October 22, 2014
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Rearranging the deck chairs

To the Editor:

The R.I. legislature has once again managed to completely ignore the economy in Rhode Island while dealing with a host of issues of lesser importance. Unfortunately, in many of these minor issues they are consistently getting them wrong.

The seat belt issue is a no-brainer. Seat belts should be mandatory; in fact you really should not be able to start your car without the seat belts being fashioned. It has been proven time and again that seat belts save lives just as speed limits, limits on texting and cell phone use save lives. To use the excuse, “It is about personal freedom,” is a totally bogus issue. Yes, it is your life you are putting in danger, but you are also affecting the lives of your friends and family, not to mention society, which has to pay for your medical or funeral bills. It should not be open to debate. The legislature should continue, if not strengthen, the seat belt law to save lives.

The Master Lever is another no-brainer. In numerous hearings, no one has supported the Master Lever and virtually everyone in state office has advocated eliminating the concept. It has been studied to death and proven time and again to be a hindrance to good government. Do you really think that voters are too dumb to vote for individuals on their own? Its only purpose is to support a Democratic majority in the legislature. We know how well that is working out. We have the highest unemployment in the United Sates and one of the worst business climates. This has resulted in a loss of population and no new jobs from companies moving to Rhode Island. The Master Lever should be eliminated immediately.

There are a host of new gun laws currently being proposed in the legislature that will have absolutely no effect on crime. We already have some of the toughest gun laws in the country. Criminals don’t register guns. They don’t get background checks. They also almost never use rifles or assault weapons. Virtually all of the gun deaths and shootings in Rhode Island are done with handguns. If you want to get tough on guns, make the penalties so severe that criminals won’t use them. Mandatory long-term sentences would go a long way toward preventing gun violence. Feel-good laws are easy and safe for politicians to propose, but they don’t reduce gun violence because they don’t address the real problem: Drugs and mental health.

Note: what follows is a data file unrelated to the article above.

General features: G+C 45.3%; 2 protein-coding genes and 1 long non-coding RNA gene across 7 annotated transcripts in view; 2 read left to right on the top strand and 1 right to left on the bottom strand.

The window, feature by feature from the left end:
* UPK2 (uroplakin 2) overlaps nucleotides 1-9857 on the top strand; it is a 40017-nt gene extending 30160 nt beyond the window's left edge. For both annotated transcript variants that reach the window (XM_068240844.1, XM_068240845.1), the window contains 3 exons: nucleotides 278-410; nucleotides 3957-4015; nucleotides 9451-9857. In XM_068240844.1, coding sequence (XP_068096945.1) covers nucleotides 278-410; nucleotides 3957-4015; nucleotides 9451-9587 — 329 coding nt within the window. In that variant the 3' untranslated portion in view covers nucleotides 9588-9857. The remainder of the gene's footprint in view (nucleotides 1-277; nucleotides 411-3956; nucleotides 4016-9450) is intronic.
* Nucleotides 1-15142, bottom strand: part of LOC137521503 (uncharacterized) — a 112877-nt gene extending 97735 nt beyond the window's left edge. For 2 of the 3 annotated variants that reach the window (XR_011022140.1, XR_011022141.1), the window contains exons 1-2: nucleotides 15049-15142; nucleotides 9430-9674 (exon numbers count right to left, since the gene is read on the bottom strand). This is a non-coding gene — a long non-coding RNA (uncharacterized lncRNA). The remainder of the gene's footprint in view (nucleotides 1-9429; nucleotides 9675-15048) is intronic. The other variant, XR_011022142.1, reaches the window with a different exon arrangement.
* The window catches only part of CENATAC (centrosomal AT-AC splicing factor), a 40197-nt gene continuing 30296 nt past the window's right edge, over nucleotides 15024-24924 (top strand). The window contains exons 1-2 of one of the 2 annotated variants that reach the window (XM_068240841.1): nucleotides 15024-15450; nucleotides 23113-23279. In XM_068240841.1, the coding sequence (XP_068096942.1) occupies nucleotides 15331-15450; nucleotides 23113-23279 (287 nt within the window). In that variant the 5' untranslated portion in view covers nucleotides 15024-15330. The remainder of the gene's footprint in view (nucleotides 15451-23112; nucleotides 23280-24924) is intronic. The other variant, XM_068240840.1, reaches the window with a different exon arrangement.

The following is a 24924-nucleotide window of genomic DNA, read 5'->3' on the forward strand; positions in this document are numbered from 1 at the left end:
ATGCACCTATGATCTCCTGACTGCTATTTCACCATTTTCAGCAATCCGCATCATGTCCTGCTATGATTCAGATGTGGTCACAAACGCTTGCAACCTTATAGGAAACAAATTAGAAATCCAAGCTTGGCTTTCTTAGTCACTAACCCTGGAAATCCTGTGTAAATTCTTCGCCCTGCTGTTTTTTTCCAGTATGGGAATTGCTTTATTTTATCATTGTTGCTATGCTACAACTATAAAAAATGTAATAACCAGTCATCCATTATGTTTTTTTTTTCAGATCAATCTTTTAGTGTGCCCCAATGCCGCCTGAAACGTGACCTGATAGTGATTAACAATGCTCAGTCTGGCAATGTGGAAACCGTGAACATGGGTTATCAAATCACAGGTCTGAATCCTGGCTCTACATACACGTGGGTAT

Finally, the current debate over gay marriage is another no-brainer. Permit civil unions among gay couples so they have the legal rights of a married couple and let individual churches decide who they want to marry. Marriage is, first and foremost, a civil act in our society. It has legal ramifications concerning children, property rights, health benefits, contracts and estates. People can be married by judges, priests, pastors, rabbis and anyone who gets a one-day permit in most states. There is even the concept of common law marriage in many states when a couple lives together for a period of time. Increasingly, more and more, couples are living together without the benefit of marriage. There are more children being born to single parents than to married couples. Unfortunately, the concept of marriage is a moving target that is not going to be solved by our legislature. Society and children do best with a mother and father in a stable home, but we can’t legislate that.

It is long past the time for the R.I. legislature to deal with real issues. The reality is that the state and many cities and towns are on the brink of bankruptcy. You cannot tax, borrow or spend your way to prosperity. As the late Margaret Thatcher once said, “The problem with Socialism is that you eventually run out of other people’s money.” We have kicked the can down the road once too often. Our economy is in dire need of help and should be our primary concern. Too many of our children and citizens are leaving the state for jobs and fewer taxes. The legislature needs to make some tough choices and stop rearranging the deck chairs in the Ocean State.  

Frederick J. Wilson III

Wakefield


Comments
2 comments on this item

Mr. Wilson-Cogent points all. However, I think you have overlooked a central point to RI's profound under-performance, and that is the current tax structure. Rhode Islanders willingly pay a state income tax and state sales tax for what, exactly? More specifically, what government services to Rhode Islanders receive as a function of paying these taxes that citizens of NH do not receive? Both taxes were introduced as "temporary measures", and have done nothing but increase over time, serving to feed an insatiable government beast. Until RI addresses it's confiscatory tax structure, the state will closely resemble other states from which citizens have fled in the last ten yeas.

Love is the economy in this state. You have the speaker of the house made love his plan.

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